Henne, who is probably best known as the writer ofÂ LA Weekly’s 2007 “production of the year,” Sliding Into Hades, says the creators of Cave…A Dance for Lilith wanted a space that could provide both scope and intimacy simultaneously. “I am right there with you, smelling your sweat and seeing your muscles move,” says Henne, “and it also allows for the depth and width to create large movement vocabulary. As theatre dybbuk’s first show, going to a space familiar to LACDC’s audience and exposing my audience to a new place, it’s a natural fit. It allows for possibility and security.”
Before each rehearsal Henne and Hutter meet for anywhere from one to three hours. Their collaborative process is intense, and it works. They have great respect for each other.
“He is not only a playwright, but an active director and mover, someone who understands performance as the end goal and not just what sits on the paper in his solitary writing mode,” Hutter says. “Which is a rarity, and [which] I found myself drawn to, as an artistic collaborator.” She admires Henne’s “amazing use of text to create abstraction and imagery that is so thick with texture and oddities. I never feel restricted. I feel inspired. I love using breath, voice and supporting movement with that. His work ethic is insane. It’s invigorating. Never once have I felt like Aaron has lost faith or trust in what we’re doing. That liberates me to not fear what the outcomes are. We get at each other and have hard discussions. The beauty of it is we’re coming from the right place, and we get through it.”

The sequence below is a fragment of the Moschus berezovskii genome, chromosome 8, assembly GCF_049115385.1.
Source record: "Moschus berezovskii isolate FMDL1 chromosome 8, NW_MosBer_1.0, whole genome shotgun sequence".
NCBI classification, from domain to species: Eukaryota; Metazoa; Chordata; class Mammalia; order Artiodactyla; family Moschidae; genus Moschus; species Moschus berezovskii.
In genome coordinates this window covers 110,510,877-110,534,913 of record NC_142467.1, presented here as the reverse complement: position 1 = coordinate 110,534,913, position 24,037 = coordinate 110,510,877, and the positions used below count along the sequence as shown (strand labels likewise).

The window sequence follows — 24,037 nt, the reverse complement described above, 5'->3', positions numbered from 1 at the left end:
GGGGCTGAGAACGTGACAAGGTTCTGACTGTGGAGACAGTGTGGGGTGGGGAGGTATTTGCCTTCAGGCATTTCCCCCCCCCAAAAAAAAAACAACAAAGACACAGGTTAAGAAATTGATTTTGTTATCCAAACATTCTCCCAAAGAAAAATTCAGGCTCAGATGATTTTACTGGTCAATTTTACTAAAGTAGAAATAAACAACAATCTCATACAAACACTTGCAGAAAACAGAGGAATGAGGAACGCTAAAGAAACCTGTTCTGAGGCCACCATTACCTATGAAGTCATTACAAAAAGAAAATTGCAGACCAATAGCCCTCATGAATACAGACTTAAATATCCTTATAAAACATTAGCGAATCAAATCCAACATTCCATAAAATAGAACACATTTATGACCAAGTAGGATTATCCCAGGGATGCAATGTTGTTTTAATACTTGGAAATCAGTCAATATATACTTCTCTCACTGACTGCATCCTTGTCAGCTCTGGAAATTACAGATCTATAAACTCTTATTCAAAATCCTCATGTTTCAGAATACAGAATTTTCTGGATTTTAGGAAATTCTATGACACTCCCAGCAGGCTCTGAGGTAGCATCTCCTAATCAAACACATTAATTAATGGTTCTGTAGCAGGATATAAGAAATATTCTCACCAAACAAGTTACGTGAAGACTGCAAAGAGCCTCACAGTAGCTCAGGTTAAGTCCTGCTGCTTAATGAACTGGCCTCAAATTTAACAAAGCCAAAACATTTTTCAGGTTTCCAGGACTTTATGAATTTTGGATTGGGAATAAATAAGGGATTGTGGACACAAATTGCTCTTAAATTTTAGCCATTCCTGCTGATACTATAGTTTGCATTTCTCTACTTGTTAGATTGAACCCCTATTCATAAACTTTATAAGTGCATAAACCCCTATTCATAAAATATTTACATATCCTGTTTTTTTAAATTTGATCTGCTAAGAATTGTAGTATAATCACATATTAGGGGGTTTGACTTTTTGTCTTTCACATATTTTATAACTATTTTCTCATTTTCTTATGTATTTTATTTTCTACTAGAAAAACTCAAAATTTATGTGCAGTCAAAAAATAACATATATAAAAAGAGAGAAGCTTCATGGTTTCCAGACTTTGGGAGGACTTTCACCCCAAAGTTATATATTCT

Henne is equally as complimentary: “I appreciate [that] on an aesthetic, artistic level, Kate has a remarkable ability to illuminate things I’ve written, to force me to look at them in a new way. My mind will open wide. I will see the work I wrote in a brand new way, and understand it differently. She has relentless curiosity. It’s a special quality when an artist keeps investigating — being forever dissatisfied. It is necessary for this kind of work — to keep questioning and looking, and sit with my questioning.”
Cave”¦A Dance for Lilith probably won’t be the last collaboration between theatre dybbuk and LACDC.
Cave”¦A Dance for Lilith, Diavolo Performance Space, 616 Moulton Ave, Los Angeles, 90031. Opens tonight. Fri-Sat 8:30 pm, Sun 7:30 pm. Through Nov. 18. Tickets: $20 ““ 25. cave.brownpapertickets.com.
***All Cave…A Dance for Lilith production photos by Taso Papadakis